ISABEL RUBIO ARROYO | Tungsteno
Places like New York, London, Paris, Tokyo and Reykjavik are leading the transition towards smart cities. Based on an army of devices and sensors that interact with each other, these and many other cities around the world are seeking to respond to 21st century challenges such as the scarcity of resources, traffic jams, pollution and urban concentration. While the technologies to achieve this are constantly evolving, a number of challenges have arisen, from how to ensure the flexible development of these cities and their digital infrastructure to how to deal with cybersecurity threats.
Driven by the ever-increasing growth of the urban population, this transformation towards smarter models is already unstoppable. In Spain, in fact, it is hard to find a city that is not undertaking smart city initiatives: from Madrid and Santander to Barcelona, Valencia and Malaga. Among their projects, there are some to manage parking, streamline mobility in transport or manage public lighting, waste collection and water. Other initiatives aim to measure air quality, temperature or luminosity.
The design of smart cities must be carried out by a multidisciplinary team: from architects, experts in mobility, cybersecurity and even philosophers. Credit: ASME.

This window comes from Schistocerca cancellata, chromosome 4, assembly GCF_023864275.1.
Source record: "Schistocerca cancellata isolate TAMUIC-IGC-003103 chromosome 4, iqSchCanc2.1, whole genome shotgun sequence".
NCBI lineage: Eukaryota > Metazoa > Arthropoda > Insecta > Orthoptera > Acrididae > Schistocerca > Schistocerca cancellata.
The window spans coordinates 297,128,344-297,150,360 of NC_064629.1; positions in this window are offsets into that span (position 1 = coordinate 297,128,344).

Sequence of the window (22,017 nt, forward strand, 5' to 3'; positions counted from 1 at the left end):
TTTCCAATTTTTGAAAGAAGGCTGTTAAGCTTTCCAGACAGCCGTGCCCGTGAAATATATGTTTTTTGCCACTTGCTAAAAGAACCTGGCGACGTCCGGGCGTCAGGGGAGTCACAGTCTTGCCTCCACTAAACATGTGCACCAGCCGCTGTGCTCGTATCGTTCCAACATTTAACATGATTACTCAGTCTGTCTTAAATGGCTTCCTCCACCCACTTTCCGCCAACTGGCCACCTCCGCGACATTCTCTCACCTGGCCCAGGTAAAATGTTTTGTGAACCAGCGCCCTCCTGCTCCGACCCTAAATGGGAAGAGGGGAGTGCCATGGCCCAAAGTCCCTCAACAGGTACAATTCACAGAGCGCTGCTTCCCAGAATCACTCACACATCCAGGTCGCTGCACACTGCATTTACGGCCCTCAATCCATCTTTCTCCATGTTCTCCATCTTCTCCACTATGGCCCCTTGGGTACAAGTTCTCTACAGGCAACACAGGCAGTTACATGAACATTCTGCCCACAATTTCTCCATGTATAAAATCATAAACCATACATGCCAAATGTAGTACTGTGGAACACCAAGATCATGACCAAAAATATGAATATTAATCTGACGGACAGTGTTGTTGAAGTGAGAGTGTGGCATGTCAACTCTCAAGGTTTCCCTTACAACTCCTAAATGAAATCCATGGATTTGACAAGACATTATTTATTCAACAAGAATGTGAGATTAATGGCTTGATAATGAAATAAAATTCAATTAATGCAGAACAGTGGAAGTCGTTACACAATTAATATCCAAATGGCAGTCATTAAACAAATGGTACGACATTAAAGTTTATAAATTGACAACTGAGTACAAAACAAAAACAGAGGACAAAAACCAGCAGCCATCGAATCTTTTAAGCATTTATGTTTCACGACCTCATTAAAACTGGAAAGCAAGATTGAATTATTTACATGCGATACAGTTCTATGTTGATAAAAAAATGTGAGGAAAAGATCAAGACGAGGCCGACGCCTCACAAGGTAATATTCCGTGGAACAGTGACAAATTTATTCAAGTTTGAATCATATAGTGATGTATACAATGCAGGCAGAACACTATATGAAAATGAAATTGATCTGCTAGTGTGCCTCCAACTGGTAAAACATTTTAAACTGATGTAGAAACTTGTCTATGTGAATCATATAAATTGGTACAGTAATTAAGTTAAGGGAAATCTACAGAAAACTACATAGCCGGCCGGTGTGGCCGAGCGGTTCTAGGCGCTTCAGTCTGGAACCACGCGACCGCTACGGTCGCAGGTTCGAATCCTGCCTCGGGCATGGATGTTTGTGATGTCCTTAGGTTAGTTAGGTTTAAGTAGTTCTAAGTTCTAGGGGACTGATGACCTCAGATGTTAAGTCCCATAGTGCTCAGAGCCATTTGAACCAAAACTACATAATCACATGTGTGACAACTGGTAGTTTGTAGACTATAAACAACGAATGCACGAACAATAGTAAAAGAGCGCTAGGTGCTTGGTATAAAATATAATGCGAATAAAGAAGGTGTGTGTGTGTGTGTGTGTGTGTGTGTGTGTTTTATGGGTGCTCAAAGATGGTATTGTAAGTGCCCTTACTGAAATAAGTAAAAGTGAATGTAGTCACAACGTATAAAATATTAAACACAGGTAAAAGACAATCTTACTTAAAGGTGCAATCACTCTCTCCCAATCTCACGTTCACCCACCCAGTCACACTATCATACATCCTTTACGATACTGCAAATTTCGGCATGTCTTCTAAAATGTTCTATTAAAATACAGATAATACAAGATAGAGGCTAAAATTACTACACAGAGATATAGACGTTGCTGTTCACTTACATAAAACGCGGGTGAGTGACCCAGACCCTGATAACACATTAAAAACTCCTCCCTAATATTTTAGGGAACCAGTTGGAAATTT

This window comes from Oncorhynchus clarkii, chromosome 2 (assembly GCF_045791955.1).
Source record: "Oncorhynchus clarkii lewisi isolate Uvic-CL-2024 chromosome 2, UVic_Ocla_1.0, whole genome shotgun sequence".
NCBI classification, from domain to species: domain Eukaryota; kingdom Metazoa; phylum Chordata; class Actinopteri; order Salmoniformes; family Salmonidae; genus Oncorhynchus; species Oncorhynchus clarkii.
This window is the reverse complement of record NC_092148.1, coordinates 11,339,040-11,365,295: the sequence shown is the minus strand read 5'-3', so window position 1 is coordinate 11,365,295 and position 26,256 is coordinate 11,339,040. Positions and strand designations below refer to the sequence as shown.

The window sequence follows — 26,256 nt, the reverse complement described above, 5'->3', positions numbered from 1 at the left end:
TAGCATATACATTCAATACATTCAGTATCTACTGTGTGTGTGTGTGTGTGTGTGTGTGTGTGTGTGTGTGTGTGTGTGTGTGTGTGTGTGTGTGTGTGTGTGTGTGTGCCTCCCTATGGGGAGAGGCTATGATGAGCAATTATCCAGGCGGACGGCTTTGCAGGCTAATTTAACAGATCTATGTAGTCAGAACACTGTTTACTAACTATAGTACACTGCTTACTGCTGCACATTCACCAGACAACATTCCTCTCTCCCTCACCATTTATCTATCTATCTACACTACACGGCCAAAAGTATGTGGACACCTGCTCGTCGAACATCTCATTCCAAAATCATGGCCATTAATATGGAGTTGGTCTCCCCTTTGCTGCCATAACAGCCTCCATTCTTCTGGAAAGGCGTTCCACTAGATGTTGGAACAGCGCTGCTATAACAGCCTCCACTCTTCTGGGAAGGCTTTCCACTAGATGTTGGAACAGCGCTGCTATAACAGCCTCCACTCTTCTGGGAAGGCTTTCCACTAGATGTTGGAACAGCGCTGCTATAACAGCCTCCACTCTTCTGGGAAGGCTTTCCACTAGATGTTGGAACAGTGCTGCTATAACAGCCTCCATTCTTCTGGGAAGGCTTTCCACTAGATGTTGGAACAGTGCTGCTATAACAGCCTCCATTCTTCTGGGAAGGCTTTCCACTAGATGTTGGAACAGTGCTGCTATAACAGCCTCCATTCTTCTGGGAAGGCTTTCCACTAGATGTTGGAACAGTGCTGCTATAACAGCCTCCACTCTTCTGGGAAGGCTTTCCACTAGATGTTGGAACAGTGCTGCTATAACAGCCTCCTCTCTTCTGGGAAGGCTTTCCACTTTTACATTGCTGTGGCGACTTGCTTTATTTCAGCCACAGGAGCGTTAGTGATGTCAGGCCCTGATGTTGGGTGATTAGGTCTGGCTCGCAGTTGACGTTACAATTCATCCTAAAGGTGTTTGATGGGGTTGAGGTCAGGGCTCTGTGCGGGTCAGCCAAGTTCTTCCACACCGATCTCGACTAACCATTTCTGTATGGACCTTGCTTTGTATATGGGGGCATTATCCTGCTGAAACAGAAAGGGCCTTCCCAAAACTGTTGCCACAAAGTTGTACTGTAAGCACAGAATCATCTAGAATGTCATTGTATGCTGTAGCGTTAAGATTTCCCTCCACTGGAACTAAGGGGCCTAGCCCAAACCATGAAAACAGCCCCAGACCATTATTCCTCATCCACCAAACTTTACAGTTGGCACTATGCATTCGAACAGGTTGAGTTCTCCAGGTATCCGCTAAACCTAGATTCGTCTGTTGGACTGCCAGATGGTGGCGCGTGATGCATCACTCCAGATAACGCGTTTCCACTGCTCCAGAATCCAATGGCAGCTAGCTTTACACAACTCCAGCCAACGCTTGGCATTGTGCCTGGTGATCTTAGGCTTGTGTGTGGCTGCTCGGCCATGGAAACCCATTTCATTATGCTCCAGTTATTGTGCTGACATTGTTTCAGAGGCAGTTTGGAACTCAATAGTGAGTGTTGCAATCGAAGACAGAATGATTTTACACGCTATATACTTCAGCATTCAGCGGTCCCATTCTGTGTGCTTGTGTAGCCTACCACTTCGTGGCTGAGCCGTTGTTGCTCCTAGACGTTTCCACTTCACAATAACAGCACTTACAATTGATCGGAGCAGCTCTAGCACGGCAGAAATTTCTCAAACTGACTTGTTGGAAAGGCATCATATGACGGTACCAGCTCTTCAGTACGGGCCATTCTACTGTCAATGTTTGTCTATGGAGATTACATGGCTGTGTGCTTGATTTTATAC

Who should design connected cities?
To ensure the flexible development of these cities, one of the issues to consider is who should be involved in their design. The deployment of technology requires architects to plan the future of these cities. Antoine Picon, Professor of the History of Architecture and Technology at Harvard Graduate School of Design, explained at a conference organised by IE University's School of Architecture and Design that there is a risk to believing that there is only one possible model for smart cities, "instead of thinking that they have to adapt to the context of each place and that, therefore, there will be as many models as there are places where they are implemented."
This is also the view of architect Simon Smithson, winner of the prestigious Pritzker Prize in 2007, who believes that the buildings of the future "should reflect the conditions of the city's environment." In an interview published in the magazine UNO from the consultancy firm Llorente & Cuenca, he states that the style of buildings is influenced by the raw materials used in their construction, the climate and accessibility. For him, "a good building captures the spirit of the city: In Madrid, people live more in the street; in London, more indoors."
In addition to architects, there are those who argue that mobility experts, communicators and even philosophers should participate in the development of smart cities. Llorente & Cuenca assert that a city is smart when the living conditions of its citizens are optimal. "Thus, within the field of study of smart cities, we would hear more concepts such as quality of life, resilience, degrowth and even happiness," they note. Some researchers have developed rankings of smart cities that already take this into account—for example, educational level or life expectancy—but "in most published analyses, technological indicators prevail."